• Why podcast?
    • Because there is no screen time, you have a captive audience
    • People can listen while working out, commuting in the car, travelling, etc.
  • Grow your audience
    • Leverage directories
    • Participate in Webinars and demonstrate thought leadership
    • Leverage “New and Noteworthy” in iTunes
    • Do interviews!
      • Broaden your audience, make connections, etc.

Day 4 – Video Marketing with sessions by Caleb Wojcik, Ronnie Bincer, and Gideon Shalwick

I have a brief background in video production from college and my previous job. At my current job we’re lucky enough to have a staff videographer. I was still interested in hearing about videos from a social media standpoint since I have very little experience in it. It’s really amazing what people can produce for free with their smartphones that back-in-the-day would take a crew and a ton of equipment!

  • Try doing an “unboxing” — a video review of what receiving and using a brand new product looks like. It’s basically what people are interested in before they buy something anyway.
  • Create a repeatable video process (always do the same thing to save time and resources)
  • Use your video scripts later on as transcripts, blog posts, etc.
  • Create shorter videos that branch off of your longer ones
  • Try Camtasia for editing
  • Take advantage of Google Hangouts on Air which has no limit on how many people can watch (and it’s free live-streaming video)
  • Experiment with advertising on YouTube

Hope you guys enjoyed last week’s sessions as much as I did! Be sure to check out my other recaps of past SMSS14 sessions so you don’t miss a thing.

Social Media Success Summit 2014 – Week 2

Last week was a doozy! Being sequestered in training for 5 straight days meant that I had to use every free moment to catch up on the Social Media Success Summit sessions. I won’t waste any more time, let’s get down to business.

Day 1 – Google + with sessions by Martin Shervington, Lynette Young, Rebekah Radice, and Ryan Hanley

4 Takeaways from the Social Media Success Summit 2014 - Week 2Honestly, Google+ is not my favorite form of social media. I’m on it, but I sure don’t use it very much, and definitely not to it’s fullest potential. These sessions got me really thinking about how much more I should be doing, especially since Google+ posts have such SEO power. Of the many tips that were given, here’s what I took away to try to implement in the immediate future (baby steps):

  • Create circles and engage with them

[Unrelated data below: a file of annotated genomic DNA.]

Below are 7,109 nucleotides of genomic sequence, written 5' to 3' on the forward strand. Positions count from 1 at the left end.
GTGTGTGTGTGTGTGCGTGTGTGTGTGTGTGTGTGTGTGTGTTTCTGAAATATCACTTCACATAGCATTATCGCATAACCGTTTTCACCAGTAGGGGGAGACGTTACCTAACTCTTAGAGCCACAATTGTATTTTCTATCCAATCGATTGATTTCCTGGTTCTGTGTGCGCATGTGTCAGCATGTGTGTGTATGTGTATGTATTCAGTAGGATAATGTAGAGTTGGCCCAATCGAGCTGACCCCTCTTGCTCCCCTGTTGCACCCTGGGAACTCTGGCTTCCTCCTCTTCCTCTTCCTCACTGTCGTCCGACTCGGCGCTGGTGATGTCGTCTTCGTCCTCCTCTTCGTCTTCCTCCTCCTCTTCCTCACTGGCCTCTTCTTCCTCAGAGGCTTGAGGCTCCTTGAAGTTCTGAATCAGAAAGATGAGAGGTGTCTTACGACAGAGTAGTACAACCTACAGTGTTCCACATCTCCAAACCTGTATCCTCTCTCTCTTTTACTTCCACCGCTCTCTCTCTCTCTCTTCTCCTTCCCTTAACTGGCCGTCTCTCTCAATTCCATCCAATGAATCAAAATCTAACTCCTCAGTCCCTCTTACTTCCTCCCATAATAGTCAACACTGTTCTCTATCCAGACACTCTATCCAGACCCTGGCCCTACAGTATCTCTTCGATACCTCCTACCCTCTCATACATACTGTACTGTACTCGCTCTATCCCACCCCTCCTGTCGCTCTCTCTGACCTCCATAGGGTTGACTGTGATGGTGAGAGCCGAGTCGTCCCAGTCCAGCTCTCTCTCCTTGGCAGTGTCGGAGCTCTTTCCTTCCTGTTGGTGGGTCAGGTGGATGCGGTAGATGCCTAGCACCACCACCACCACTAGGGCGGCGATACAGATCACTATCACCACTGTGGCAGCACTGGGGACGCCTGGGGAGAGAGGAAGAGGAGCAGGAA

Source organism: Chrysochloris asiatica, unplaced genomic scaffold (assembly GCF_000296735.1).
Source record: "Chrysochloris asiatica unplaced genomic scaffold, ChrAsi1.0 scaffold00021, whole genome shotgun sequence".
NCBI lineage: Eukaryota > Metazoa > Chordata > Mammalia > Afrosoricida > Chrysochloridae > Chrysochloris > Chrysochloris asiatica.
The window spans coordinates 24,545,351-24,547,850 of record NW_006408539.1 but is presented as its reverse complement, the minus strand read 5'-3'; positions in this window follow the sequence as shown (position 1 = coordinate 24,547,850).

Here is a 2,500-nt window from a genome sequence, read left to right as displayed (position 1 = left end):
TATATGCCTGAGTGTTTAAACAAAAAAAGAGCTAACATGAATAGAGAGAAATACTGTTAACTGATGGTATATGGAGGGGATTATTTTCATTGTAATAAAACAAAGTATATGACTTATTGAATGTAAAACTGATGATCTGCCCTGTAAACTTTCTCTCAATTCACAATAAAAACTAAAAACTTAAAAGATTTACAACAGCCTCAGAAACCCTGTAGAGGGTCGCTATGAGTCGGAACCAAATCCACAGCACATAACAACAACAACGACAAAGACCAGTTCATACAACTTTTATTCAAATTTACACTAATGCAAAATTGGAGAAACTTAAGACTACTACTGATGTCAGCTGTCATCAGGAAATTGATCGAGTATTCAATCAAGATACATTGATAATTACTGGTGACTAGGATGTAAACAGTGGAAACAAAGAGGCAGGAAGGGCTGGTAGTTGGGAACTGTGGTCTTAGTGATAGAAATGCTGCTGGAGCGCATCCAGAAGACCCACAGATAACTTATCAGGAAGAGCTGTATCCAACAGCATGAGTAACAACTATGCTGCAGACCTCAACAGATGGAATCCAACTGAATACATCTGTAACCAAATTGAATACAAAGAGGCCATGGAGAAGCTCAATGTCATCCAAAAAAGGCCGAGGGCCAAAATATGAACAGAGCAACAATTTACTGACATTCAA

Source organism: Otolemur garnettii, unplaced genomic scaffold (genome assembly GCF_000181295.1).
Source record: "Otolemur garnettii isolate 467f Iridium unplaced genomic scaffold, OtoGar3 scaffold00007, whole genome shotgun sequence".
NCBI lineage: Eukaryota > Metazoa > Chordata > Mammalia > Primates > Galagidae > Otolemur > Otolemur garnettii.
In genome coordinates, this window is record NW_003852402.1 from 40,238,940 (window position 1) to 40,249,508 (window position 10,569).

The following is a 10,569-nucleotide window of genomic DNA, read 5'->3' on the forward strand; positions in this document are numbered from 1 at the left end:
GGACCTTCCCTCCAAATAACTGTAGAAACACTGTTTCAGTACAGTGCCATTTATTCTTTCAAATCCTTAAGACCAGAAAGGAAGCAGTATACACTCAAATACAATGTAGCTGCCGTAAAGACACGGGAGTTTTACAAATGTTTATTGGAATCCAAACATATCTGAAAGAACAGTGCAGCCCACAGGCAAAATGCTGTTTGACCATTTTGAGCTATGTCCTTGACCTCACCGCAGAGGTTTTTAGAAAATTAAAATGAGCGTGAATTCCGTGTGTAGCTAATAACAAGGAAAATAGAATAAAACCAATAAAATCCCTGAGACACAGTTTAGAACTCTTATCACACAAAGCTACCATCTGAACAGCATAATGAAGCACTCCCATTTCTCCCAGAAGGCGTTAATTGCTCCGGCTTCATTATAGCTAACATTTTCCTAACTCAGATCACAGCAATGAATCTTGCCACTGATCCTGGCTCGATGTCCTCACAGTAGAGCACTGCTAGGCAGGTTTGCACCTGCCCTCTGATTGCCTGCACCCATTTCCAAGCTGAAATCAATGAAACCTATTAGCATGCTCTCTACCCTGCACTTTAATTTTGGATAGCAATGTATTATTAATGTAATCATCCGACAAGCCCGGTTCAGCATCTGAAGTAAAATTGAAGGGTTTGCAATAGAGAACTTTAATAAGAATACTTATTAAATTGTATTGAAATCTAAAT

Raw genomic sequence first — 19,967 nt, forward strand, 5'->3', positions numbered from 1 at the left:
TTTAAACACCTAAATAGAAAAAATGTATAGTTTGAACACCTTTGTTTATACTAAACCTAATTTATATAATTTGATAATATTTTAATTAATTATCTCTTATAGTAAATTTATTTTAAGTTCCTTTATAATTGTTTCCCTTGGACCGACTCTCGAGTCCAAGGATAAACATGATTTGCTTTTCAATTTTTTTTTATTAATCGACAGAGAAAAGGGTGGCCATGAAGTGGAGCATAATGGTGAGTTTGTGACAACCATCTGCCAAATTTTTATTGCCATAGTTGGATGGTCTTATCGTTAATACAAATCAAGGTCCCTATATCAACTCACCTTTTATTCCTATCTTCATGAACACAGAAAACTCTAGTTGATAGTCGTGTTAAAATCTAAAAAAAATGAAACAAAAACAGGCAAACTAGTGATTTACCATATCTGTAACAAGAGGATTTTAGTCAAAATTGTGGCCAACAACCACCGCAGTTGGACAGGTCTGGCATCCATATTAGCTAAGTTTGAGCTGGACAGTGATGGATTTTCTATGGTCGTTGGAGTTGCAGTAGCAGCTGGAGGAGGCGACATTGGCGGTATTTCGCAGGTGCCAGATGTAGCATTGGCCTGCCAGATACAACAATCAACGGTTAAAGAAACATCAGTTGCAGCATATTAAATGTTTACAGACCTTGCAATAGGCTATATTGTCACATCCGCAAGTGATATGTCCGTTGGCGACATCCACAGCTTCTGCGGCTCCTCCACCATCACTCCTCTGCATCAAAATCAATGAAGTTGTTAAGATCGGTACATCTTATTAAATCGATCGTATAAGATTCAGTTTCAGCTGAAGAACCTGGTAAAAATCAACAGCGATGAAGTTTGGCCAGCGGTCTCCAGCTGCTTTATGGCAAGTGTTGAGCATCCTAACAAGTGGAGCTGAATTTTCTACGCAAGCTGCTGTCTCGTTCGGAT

• Start a Community, and work intimately with them as they will be your advocates
  • Use hashtags
  • Add your own images/graphics (don’t settle for the defaults)
  • *Bold headlines* ← I had no idea it did this!
  • Post your events to Google+ → They can be inserted into Google Calendars which may increase attendance

Day 2 – Facebook with sessions by Amy Porterfield, Jon Loomer, and Andrea Vahl

Personally, I use Facebook to post pictures of my daughter and “like” pictures of my friends’ kids. I use it in a limited way for business since I work for a B2B software company and don’t have a personal “Facebooky” connection with my audience. That being said, there were tips in this session that will be valuable moving forward:

  • Make the posts about your audience, not you
  • Write in a conversational way, as if talking to a friend
  • Don’t use Facebook to sell stuff, use it to build a community and grow an email list; nurture the email list so that you have prospects that can become customers
  • Use Facebook Insights! Andrea Vahl provided a handy schedule to implement:
    • Daily → Look at your Engagement
    • Weekly → Look at Reach and Competitors
    • Monthly → Take a deep-dive into Likes, Like Sources, Post Types, and Negative Feedback

Day 3 – LinkedIn with sessions by Viveka Von Rosen, Stephanie Sammons, and Melonie Dodaro

I use LinkedIn heavily for work; I manage a group and company page. Where I really fall short is managing my own profile. I learned through these sessions that there is a ton that you can do to attract people to your profile page. I’ve always treated mine as a resume, only updating it when I get a new job. Here are the handy tips that rose to the top for me:

  • Unify your branding between your personal profile, group, and company page
  • Use keywords in your profile experience, summary, and interests to attract more visitors
  • Make your profile personal, don’t be afraid to share details to attract like-minded people
  • Be yourself
  • Engage strategically; it’s not about marketing, it’s about building influence
  • Ask for recommendations and reciprocate